Letter to the law

The Postal Service is providing employees and contractors with an “essential service provider letter” they can show to law enforcement officers in case they’re stopped and questioned during the coronavirus pandemic.

The letter explains that USPS is part of the nation’s critical infrastructure and is continuing normal operations during the pandemic.

The letter also affirms to law enforcement that postal employees and postal contractors provide an essential public service and are exempt from general quarantines and other pandemic travel restrictions issued by state and local governments.

The Postal Service advises employees and contractors to:

  • Carry a Postal Service-issued identification badge and the essential service provider letter whenever they travel
  • Show the postal ID and letter if stopped by law enforcement officials enforcing travel restrictions
  • Explain the nature of their work for the Postal Service and the reason they’re traveling, whether they’re commuting to or from work or traveling during their workday

Employees and contractors should also carry their supervisor’s name, number and email address, in case authorities need additional information.

USPS managers and supervisors are delivering a stand-up talk and distributing copies of the essential service provider letter. Employees and contractors who have not received this letter should contact their Postal Service manager, supervisor or USPS contracting officer’s representative.

The Postal Service has additional resources to help educate employees about the coronavirus pandemic on Blue and LiteBlue.

Bad sign

The Postal Service is again educating employees about the Hatch Act by providing examples of co-workers who broke the law.

The Hatch Act aims to keep politics out of federal workplaces by prohibiting workers from engaging in political activity while on duty, while wearing a uniform, while on federal property or while inside a federal vehicle.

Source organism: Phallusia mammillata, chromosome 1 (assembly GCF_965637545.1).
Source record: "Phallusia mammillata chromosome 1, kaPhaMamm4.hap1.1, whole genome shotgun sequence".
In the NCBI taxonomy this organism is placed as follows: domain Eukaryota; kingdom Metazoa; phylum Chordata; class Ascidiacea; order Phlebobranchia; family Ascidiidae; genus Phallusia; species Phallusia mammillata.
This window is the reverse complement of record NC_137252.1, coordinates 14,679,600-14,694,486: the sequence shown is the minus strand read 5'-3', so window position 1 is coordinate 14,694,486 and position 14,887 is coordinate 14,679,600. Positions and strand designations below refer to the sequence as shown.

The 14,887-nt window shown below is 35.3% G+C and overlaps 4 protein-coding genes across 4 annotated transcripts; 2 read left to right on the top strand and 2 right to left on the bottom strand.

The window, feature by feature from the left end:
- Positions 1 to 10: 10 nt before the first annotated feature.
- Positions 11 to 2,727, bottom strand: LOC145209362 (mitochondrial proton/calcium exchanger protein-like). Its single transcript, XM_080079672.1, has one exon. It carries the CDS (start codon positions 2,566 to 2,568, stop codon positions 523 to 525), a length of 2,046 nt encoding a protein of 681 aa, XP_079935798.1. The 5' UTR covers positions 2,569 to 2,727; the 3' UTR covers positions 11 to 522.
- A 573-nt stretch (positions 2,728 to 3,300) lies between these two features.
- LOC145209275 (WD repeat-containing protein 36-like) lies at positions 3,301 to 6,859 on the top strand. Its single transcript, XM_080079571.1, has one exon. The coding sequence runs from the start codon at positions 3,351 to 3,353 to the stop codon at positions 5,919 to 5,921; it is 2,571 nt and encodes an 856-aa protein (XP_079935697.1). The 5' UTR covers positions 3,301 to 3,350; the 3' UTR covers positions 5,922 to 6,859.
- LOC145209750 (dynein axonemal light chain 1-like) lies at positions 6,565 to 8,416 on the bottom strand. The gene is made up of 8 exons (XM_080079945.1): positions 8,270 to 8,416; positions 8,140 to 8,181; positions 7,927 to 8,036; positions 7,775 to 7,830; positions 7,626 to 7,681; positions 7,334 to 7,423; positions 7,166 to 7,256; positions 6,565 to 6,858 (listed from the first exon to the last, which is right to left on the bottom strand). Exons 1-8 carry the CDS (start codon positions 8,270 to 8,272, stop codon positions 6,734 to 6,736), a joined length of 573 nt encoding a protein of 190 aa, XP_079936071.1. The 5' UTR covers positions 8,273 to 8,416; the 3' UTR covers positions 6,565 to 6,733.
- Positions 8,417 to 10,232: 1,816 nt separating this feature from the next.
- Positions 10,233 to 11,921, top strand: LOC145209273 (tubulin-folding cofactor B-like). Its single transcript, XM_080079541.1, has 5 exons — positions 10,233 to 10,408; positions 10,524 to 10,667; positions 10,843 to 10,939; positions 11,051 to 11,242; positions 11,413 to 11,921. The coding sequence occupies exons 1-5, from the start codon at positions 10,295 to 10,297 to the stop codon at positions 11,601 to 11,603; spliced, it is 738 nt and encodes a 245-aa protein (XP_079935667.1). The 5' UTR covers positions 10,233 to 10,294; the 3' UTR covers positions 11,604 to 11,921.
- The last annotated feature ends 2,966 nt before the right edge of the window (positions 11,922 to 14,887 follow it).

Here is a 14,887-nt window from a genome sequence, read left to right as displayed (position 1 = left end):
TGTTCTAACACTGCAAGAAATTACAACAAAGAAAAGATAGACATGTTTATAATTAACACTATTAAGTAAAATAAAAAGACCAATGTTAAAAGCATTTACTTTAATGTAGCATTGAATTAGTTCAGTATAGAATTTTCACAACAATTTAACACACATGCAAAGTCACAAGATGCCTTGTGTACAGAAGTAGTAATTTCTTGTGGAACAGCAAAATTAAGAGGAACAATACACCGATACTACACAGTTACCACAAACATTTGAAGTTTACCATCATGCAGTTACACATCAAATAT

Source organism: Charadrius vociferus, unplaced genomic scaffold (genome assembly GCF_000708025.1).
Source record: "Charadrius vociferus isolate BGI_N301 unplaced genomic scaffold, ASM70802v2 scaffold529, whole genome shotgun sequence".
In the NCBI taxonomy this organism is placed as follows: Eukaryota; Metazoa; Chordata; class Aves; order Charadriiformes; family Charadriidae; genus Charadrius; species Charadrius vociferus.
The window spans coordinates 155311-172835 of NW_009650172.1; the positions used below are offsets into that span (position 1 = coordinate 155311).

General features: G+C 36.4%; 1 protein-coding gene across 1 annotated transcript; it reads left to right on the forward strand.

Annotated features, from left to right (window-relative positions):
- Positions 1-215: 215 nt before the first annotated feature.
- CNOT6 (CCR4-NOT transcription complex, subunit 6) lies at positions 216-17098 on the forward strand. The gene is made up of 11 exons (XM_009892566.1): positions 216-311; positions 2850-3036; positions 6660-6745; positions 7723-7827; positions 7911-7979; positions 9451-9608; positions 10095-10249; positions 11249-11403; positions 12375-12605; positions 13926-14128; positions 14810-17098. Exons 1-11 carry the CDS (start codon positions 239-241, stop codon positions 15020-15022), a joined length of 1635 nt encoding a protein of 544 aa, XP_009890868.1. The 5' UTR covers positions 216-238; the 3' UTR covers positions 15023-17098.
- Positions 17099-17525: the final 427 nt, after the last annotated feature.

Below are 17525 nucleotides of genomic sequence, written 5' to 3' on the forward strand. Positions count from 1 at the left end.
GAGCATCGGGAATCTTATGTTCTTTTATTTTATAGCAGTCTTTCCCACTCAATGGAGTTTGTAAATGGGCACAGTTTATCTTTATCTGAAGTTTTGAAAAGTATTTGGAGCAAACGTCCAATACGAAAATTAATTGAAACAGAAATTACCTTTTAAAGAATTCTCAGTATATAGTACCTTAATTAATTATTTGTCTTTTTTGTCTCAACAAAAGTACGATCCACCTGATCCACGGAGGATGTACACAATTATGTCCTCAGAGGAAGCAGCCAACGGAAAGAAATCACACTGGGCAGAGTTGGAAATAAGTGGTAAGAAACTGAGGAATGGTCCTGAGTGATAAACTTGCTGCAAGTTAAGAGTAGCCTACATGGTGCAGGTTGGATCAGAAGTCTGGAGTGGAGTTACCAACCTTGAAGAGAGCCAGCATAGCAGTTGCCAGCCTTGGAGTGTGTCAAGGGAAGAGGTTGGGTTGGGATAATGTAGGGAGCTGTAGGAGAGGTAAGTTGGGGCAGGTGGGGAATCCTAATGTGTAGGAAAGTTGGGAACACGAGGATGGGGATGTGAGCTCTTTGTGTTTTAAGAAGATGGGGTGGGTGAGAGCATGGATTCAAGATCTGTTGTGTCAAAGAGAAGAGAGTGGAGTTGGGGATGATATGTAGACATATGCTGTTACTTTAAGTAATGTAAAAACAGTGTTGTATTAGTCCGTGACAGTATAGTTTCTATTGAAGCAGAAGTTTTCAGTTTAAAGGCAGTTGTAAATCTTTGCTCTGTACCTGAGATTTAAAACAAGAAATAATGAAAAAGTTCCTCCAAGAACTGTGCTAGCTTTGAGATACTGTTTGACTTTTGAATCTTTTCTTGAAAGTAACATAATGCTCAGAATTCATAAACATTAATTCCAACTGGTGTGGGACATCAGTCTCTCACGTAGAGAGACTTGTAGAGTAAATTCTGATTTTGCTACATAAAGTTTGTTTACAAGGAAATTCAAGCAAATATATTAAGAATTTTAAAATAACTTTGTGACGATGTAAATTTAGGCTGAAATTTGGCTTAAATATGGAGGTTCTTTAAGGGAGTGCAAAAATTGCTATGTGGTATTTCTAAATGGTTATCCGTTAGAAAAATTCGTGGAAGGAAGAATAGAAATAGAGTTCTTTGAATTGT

In 2018, USPS conducted a communications campaign that featured examples of actual employees who violated the Hatch Act in a variety of ways, including a letter carrier who wrote “corrections” on political mailpieces before delivering them and a retail associate who made political posts on social media while on the clock.

The campaign resumed this month with the example of “Travis” — not his real name — an employee who brought campaign signs promoting a presidential candidate to the Post Office where he works.

Travis obtained the posters from his union to distribute to other union members, but was advised not to do so at work. Nevertheless, he announced during a morning staff meeting that the union had endorsed the candidate and he had signs in his workspace for anyone who was interested.

Employees are allowed to distribute campaign materials away from federal property when off duty and not in uniform, but distributing these kind of materials at work is considered partisan political activity and violates the Hatch Act.

Following an investigation, Travis reached a settlement agreement to serve a 30-day suspension for his violation.

The Postal Service will continue its campaign throughout 2020, highlighting other violations that employees should avoid.

The Ethics Blue page has more Hatch Act resources, including a Let’s Talk Politics!fact sheet. Employees who have questions can contact their local field law office or send an email to ethics.help@usps.gov.

Gift cards

USPS is offering a promotion on Visa gift cards at select Post Office locations.

From April 4-17, employees and customers will receive $3.95 off the purchase fee of a Visa gift card valued at $100.

Variable load gift cards are excluded from this offer. No coupon is needed.

News Briefs

Employee profiled

Action star. Hung Bui, a USPS enterprise computing support manager and 23-year employee, is profiled in the latest edition of Diversity in Action magazine.

Bui oversees 35 employees who provide telephone, computer and other technical support to workers at USPS headquarters in Washington, DC.

“I define my success by the success of those in my department,” Bui tells Diversity in Action, a digital and print publication that promotes diversity in science, technology, engineering, the arts and math.

The profile appears in the magazine’s March/April edition, which is available as a PDF on the Diversity in Action website.

Postal Bulletin. The latest edition of Postal Bulletin features heat safety tips for employees, as well as recent updates to the Domestic Mail Manual and Publication 223, Directives and Forms Catalog.

Got news? Email your submissions to uspslink@usps.gov.